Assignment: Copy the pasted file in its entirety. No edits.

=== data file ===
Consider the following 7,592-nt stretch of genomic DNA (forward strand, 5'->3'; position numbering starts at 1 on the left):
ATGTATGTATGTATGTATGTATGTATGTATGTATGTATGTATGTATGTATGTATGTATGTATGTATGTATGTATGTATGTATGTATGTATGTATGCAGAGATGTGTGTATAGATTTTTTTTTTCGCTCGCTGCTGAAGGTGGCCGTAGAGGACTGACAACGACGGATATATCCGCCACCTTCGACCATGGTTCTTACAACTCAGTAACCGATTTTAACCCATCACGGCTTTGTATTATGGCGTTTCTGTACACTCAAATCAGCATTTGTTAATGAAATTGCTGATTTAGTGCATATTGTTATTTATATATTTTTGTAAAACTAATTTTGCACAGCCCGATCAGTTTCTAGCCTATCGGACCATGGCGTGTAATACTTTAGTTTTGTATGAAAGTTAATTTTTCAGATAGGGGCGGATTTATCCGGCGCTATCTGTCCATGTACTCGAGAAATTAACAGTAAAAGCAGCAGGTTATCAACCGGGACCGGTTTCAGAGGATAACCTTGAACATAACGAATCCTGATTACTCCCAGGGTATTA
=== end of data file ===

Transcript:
Consider the following 7,592-nt stretch of genomic DNA (forward strand, 5'->3'; position numbering starts at 1 on the left):
ATGTATGTATGTATGTATGTATGTATGTATGTATGTATGTATGTATGTATGTATGTATGTATGTATGTATGTATGTATGTATGTATGTATGTATGCAGAGATGTGTGTATAGATTTTTTTTTTCGCTCGCTGCTGAAGGTGGCCGTAGAGGACTGACAACGACGGATATATCCGCCACCTTCGACCATGGTTCTTACAACTCAGTAACCGATTTTAACCCATCACGGCTTTGTATTATGGCGTTTCTGTACACTCAAATCAGCATTTGTTAATGAAATTGCTGATTTAGTGCATATTGTTATTTATATATTTTTGTAAAACTAATTTTGCACAGCCCGATCAGTTTCTAGCCTATCGGACCATGGCGTGTAATACTTTAGTTTTGTATGAAAGTTAATTTTTCAGATAGGGGCGGATTTATCCGGCGCTATCTGTCCATGTACTCGAGAAATTAACAGTAAAAGCAGCAGGTTATCAACCGGGACCGGTTTCAGAGGATAACCTTGAACATAACGAATCCTGATTACTCCCAGGGTATTA